Before his time ran out, Orlando also assured worried readers not to worry about the lack of Apollo, saying that this is merely a chance to explore the period before the two were dating. He also revealed his personal tagline for the series, the frankly amazing “If corporations are people, they’re people we can punch.” Man likes his punching.
If you’ve ever met Annie Wu, you probably know that she’s really cool, in demeanor and appearance, and that was definitely the case here. Nonetheless, she enjoyed a serious geek-out over the fun of brining her music fan dreams to the page. She told the audience that she’s watched the beginning of The Hunger on loop to prepare for drawing this series and that the guitarist of Black Canary, the mysterious Ditto, is essentially Grimes. Wu said that the series would have plenty for long-time Black Canary fans but would also be totally accessible for new readers. “Black Canary is going to be so fun. It’s a real weird one.” Brenden Fletcher told us that his goal is to reestablish Dinah as the DCU’s top martial artist by the end of the first arc.
Obviously aware of, but seemingly unfazed by, the hesitance towards the new “Truth” storyline running through the Superman titles, Greg Pak said that “In serial comics, the best thing you can do is get your characters into as much trouble as possible.” So how do you get Superman into trouble? How do you threaten the most powerful being in the universe? You take away his secret identity and downgrade his powers. You make him vulnerable in the two ways that matter most. Despite the change, Pak assured the room that this is still the same Superman he’s been writing. I’ve loved his work with the character, so take some solace in that.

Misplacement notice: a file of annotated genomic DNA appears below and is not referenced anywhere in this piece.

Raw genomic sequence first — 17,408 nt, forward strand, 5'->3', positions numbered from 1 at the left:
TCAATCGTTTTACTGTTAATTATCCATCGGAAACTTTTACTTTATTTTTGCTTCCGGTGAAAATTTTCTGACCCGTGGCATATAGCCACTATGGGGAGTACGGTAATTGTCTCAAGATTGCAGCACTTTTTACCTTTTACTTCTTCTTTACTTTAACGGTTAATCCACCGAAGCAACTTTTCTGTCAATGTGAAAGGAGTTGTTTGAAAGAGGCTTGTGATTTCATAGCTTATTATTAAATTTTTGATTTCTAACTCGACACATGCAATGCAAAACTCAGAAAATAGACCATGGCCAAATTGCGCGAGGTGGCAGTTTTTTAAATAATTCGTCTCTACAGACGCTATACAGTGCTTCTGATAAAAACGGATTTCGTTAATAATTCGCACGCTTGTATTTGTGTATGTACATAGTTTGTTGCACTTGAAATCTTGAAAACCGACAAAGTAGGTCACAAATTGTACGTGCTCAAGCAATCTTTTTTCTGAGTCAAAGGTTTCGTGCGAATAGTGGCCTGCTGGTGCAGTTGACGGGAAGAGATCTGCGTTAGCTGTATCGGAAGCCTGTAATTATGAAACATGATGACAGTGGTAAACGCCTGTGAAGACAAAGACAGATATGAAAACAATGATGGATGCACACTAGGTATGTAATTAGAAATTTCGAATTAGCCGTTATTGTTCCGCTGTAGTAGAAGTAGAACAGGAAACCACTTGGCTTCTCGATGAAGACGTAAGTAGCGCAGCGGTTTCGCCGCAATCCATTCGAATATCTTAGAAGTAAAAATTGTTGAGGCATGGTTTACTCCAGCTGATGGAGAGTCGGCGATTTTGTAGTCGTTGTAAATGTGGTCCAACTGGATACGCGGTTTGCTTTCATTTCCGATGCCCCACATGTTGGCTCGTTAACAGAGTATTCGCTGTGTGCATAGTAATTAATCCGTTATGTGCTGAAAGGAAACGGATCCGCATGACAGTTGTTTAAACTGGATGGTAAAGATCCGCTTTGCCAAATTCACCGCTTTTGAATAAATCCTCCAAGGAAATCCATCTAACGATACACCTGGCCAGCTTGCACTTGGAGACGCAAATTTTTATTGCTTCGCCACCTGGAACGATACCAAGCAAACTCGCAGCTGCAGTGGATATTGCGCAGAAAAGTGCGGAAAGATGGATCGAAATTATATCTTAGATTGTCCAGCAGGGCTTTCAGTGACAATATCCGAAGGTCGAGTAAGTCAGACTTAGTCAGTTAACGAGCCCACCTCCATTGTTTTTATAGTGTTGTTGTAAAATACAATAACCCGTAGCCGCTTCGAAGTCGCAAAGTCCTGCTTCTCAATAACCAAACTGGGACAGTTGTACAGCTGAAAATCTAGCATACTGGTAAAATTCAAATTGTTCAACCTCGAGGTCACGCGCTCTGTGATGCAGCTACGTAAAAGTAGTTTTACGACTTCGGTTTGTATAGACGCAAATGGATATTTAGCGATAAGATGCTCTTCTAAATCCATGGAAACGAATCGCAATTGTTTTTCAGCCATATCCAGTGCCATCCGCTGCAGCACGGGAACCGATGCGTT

He also said that this is not a crossover in any conventional sense, it’s just a new set of circumstances. All the Superman books will make sense on their own. Gene Yang’s Superman will see how this came to be, Action Comics will examine the fallout, and Superman/Wonder Woman and Batman/Superman will see how this change affects Clark’s relationships with his allies. Controversial as the story has been in the lead up to its release, Pak said that he found it entirely natural. With no secret identity to put space between Superman and his neighbors “He’s going back to his roots as a defender of the people.”